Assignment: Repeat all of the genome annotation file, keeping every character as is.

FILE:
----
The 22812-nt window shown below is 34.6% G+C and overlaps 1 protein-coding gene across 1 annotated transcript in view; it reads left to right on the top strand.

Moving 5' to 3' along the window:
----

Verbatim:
The 22812-nt window shown below is 34.6% G+C and overlaps 1 protein-coding gene across 1 annotated transcript in view; it reads left to right on the top strand.

Moving 5' to 3' along the window: